NodeMCU is available in several different versions. The least useful is a NodeMCU v3 (Alibaba | Amazon), which has an extremely inconvenient width for use with a bread board. NodeMCU v1, sometimes called V2 (Alibaba | Amazon), is slim and fits easily on a bread board, so be sure to buy v1 rather than the space black v3 that doesn't give you space to connect anything else. [19659036] A Hackers Guide to Programming Microcontrollers ” width=”532″ height=”532″ style=”max-width:532px;height:auto;”/>

A visual guide to various versions of NodeMCUs. Picture of Spacehuhn / GitHub

The second difference is in the UART chip, which allows you to connect to the device with a Micro-USB cable (Amazon). Cheaper devices use the CH340 chip to do so, requiring you to download and install additional drivers to use. These boards are useful as they can also be connected to Wi-Fi. If Bluetooth is more your thing, ESP32 cards (Alibaba | Amazon) have Wi-Fi, Bluetooth and can be programmed in the same way, but are more expensive as a result.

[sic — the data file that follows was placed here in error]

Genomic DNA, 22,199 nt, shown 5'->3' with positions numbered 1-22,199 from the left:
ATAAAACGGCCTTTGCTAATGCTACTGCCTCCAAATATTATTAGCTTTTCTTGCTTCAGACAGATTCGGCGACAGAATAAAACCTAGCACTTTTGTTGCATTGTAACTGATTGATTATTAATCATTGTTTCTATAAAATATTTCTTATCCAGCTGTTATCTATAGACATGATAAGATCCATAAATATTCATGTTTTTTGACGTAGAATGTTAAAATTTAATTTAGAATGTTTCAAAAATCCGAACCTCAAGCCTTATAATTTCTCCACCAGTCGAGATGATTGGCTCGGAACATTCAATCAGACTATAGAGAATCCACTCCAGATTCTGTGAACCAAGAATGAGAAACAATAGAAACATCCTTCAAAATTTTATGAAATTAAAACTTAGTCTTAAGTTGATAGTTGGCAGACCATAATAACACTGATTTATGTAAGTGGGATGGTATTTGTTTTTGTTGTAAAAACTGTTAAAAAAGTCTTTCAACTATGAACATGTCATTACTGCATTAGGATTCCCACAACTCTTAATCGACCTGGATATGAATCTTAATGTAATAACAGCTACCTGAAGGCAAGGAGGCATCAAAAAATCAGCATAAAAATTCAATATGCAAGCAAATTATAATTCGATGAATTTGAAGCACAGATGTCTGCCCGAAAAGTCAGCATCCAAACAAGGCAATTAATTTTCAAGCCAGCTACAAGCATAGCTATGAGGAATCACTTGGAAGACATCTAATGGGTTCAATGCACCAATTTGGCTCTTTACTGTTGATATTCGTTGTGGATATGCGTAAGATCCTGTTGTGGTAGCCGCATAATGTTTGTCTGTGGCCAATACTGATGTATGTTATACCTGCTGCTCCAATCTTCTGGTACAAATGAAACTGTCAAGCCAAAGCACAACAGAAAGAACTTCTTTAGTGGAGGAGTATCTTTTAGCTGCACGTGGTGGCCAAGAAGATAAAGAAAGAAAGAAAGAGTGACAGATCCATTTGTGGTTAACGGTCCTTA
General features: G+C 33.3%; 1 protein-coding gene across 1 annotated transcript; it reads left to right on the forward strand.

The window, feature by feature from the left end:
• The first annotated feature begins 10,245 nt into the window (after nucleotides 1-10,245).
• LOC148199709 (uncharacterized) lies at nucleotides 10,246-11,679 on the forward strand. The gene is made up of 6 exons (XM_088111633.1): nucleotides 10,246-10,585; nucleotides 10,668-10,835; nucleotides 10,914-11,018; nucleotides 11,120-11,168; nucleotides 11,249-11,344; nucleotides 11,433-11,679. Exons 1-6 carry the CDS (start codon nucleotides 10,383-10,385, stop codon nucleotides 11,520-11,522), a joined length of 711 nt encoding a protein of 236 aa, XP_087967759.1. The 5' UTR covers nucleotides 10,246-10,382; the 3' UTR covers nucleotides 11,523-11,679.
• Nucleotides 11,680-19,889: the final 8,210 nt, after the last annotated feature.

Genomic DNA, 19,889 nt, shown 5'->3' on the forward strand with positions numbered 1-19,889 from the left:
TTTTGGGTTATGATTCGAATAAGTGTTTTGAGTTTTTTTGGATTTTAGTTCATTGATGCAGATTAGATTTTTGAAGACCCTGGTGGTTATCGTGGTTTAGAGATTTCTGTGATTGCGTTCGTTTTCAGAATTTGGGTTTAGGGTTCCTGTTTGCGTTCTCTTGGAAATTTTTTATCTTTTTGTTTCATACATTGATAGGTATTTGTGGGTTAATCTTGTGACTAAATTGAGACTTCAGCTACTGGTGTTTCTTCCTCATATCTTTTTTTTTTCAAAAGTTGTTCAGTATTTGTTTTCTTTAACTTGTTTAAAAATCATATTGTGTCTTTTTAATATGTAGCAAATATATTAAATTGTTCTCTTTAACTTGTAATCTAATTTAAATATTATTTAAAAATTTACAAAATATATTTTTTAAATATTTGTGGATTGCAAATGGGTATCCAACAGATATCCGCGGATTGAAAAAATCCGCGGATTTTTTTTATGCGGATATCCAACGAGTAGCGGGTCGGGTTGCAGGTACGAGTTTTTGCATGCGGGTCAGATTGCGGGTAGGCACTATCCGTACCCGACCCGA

Keep in mind that some of these boards are not supplied with soldered solder. If you get a cheap D1 Mini or ESP32 board, you can expect to braze the pins on yourself. If you don't want it, NodeMCU can be a better choice to start.

When we have our microcontroller and breadboard, we need jumper wires (Amazon). If you stop getting a bread board, maybe it already comes with jumpers. We also need between one and three pairs of resistors and LEDs (Amazon). It would be a resistor per LED because we didn't burn out our LED prematurely, but if you use a microcontroller running on 3.3-volt logic like ESP8266, it's less worrying. A STEMTera control runs on 5-volt logic, so it's more important to work with it or other 5-volt devices.

For resistance, you can use a resistor with a value between 220 and 330 ohms. A higher amount of resistance makes your LED dimmer, while a lower value makes it lighter but dies faster. You can decide how bright you want your LED to be against how long you want it to live to determine which one is right for you.

There are packages you can buy (Amazon) that contains everything (and more) you should